Motivational features of science shows




Walker, Graham James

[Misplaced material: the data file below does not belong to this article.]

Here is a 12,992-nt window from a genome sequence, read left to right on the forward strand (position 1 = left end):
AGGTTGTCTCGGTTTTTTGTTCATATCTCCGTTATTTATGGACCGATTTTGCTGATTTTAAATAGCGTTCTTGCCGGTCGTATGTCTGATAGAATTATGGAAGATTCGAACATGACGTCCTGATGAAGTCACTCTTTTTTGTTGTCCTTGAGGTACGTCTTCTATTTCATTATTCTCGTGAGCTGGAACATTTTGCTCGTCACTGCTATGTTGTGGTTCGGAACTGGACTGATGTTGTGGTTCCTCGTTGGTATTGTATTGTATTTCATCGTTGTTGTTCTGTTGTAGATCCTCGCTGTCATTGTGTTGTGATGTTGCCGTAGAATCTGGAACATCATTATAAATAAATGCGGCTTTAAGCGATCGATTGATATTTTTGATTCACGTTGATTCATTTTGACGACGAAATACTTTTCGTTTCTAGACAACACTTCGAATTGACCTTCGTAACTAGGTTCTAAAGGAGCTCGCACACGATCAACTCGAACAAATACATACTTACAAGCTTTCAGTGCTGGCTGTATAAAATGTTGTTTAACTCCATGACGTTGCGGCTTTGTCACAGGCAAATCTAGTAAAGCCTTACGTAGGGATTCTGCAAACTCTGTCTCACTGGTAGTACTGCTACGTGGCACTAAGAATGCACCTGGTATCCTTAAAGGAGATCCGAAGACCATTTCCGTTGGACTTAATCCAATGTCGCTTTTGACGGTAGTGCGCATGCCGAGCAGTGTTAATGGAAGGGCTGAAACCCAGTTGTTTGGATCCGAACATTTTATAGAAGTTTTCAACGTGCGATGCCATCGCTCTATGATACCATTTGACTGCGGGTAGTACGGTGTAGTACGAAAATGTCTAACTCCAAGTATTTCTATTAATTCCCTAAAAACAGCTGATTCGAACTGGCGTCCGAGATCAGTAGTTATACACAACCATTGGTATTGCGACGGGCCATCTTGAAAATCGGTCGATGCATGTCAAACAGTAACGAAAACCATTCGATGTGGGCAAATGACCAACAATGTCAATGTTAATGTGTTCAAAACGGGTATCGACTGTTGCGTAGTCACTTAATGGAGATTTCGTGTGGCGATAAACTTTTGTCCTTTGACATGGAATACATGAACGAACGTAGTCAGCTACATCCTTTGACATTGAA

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This thesis investigates how science shows affect audience motivation. Science shows - sometimes termed science theatre or lecture-demonstrations - are a form of informal science learning, often performed in science centres, museums and schools. Despite their wide use, little research has been conducted on science shows, and less still on their use as motivational tools. This lack of knowledge hinders development of motivational science shows and hence restricts impacts they have on audiences - especially in addressing societal problems where motivating people is part of the solution, such as with health and environmental issues. This research identified potential motivational features, and then tested whether they were associated with short-term motivation from a science show. Quantitative data were collected from eight different shows which had varying motivational aims: broadly improving attitudes to science, inspiring future study and careers, and influencing behaviours related to climate change and HIV AIDS. The motivational features investigated were mainly associated with situational interest and intrinsic motivation theories, including value/relevance, curiosity, immediacy (enthusiasm, humour and interaction), and the emotions of interest, enjoyment and surprise. Prior experience and prior knowledge, and cognitive learning were of secondary importance. Scales were developed to measure these motivational features. Regression analyses identified relationships between the motivational features and motivation, and between the motivational features themselves. Results demonstrate that science shows are effective motivational tools for a range of outcomes. Hence, informal science learning providers should consider their wider use, especially in addressing important societal issues. The key feature of a motivational science show is value, i.e. linking content to real-world contexts that are personally meaningful to audiences. Other audience characteristics also affected motivation: participants with lower prior motivation and/or younger ages reported greater motivation. The motivational impacts of other features depended on show content, desired outcomes, age and other factors. Immediacy and interest-enjoyment were particularly associated with motivation in youth, whereas curiosity was a more effective motivator in older age groups. The research highlights how curiosity and interest differ, the associated role of surprise, and proposes models of how such constructs and discrepant events operate. Recommendations for science show practice are given.






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